Where Team Shah failed and Team Patel won was in the training of MLAs.

A mock voting exercise was carried out thrice in the Bengaluru resort so the Congress legislators knew what to do and what not to do.

The Congress legislators were also given lectures on secularism by two professors from Jawaharlal Nehru University, Delhi, who were flown in specially for the purpose.

Amit Shah loyalist Pardip Sinh Jadeja, Gujarat's minister for home and legislative affairs, and Pankaj Desai, the BJP's chief whip, failed to provide such training to the Congress turncoats.

The Shah camp was elated that in the first round they had created a scare in the Patel camp by using Shankersinh Vaghela.

Bapu, as Vaghela is called, played the BJP's game as he had a score to settle with Ahmed Patel.

Vaghela believes Ahmed Patel never allowed him to have full and complete control of the state Congress party, which prevented him from wreaking revenge on Narendra D Modi who dislodged him from power in the BJP.

Between 1995 and 2012 there was no bigger enemy of Modi than Vaghela.

Modi's astute moves in March 1995 installed a Patel as the first BJP chief minister of Gujarat and not Vaghela, a Kshatriya.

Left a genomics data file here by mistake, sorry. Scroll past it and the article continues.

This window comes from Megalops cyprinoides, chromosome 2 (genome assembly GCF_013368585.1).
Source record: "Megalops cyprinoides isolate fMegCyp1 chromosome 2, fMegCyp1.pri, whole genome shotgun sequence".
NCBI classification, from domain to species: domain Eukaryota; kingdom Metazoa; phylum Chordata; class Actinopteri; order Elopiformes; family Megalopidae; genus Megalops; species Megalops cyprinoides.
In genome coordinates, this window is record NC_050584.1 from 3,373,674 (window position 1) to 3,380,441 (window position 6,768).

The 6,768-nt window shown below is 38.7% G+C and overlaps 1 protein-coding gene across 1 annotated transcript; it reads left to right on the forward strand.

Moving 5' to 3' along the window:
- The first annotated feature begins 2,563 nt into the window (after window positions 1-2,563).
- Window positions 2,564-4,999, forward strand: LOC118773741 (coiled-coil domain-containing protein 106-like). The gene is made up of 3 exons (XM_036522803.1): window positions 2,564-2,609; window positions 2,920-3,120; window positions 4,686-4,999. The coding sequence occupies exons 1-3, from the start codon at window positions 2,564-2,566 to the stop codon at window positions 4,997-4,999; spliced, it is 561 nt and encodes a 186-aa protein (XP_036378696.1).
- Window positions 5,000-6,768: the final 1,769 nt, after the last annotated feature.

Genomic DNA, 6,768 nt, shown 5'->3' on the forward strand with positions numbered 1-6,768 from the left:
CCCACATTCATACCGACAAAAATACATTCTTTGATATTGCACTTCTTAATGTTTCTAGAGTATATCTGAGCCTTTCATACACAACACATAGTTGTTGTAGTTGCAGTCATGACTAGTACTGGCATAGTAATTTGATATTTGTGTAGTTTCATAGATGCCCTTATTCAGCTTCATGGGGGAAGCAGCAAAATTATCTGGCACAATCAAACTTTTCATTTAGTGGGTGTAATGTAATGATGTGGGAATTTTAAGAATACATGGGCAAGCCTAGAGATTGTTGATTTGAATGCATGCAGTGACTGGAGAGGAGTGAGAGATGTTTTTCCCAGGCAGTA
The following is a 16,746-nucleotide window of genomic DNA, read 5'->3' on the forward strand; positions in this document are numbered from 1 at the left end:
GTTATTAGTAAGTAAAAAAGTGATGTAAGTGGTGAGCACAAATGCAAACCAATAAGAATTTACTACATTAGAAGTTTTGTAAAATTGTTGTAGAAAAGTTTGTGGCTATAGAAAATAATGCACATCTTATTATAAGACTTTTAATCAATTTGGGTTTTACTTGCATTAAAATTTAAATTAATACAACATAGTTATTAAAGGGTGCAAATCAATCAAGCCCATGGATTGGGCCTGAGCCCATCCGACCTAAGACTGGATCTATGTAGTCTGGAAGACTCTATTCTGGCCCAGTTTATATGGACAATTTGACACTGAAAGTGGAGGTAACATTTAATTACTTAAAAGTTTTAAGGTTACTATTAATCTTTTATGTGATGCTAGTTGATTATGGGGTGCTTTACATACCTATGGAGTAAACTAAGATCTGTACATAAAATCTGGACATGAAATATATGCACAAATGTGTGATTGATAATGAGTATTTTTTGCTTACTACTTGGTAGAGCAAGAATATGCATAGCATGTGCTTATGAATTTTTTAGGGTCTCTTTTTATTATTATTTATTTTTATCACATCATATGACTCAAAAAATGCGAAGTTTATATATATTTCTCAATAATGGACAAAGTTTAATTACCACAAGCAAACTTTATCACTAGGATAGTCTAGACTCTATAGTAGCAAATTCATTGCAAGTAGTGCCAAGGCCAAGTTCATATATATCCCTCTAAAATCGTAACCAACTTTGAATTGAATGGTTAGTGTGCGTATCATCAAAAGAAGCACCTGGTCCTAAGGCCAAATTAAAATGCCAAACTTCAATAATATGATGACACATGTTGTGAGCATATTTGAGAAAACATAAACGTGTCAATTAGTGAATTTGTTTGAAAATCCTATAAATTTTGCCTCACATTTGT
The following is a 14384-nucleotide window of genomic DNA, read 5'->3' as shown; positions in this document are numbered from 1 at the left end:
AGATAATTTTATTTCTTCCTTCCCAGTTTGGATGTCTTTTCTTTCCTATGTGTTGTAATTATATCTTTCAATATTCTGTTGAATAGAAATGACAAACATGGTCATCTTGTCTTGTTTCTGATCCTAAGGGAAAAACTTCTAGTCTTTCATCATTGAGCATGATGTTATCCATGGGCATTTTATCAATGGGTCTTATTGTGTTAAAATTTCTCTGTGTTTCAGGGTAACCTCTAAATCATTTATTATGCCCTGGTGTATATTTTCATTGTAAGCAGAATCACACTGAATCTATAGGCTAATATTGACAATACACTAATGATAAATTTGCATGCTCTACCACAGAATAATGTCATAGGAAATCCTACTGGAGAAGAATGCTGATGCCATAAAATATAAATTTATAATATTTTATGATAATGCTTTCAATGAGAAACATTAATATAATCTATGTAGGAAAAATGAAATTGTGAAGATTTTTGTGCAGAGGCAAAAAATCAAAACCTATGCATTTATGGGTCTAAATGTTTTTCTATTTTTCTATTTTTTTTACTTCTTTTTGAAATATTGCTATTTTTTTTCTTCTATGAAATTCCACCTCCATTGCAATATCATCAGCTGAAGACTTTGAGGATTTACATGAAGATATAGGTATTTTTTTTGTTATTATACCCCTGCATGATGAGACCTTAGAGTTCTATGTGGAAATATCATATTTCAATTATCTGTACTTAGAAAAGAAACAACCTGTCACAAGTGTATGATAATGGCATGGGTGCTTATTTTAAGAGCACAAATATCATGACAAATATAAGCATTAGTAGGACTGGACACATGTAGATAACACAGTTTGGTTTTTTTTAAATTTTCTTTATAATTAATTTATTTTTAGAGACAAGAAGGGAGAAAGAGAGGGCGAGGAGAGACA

Without Modi's manipulation, Keshubhai Patel could not have become CM, and Vaghela never forgot this.

When Modi became prime minister Vaghela got a reality check and understood that Modi was now way beyond his reach.

Also, the serious allegations leveled against Vaghela for his tenure as textiles minister shook him up.

Vaghela and his son Mahendra Vaghela were both Congress MLAs until the father resigned from the state assembly and the son announced his decision to switch sides.

Amit Shah saw an opportunity to use Vaghela to create tremors before the assembly election this winter.

Ahmed Patel got a jolt when six Congress MLAs resigned, but played his cards carefully. So instead of 17 Congress MLAs, as planned, Vaghela could take away only 14.

When Vaghela finally parted ways on July 21, this early warning helped Patel retain his seat in the Rajya Sabha.

Janki D'Sa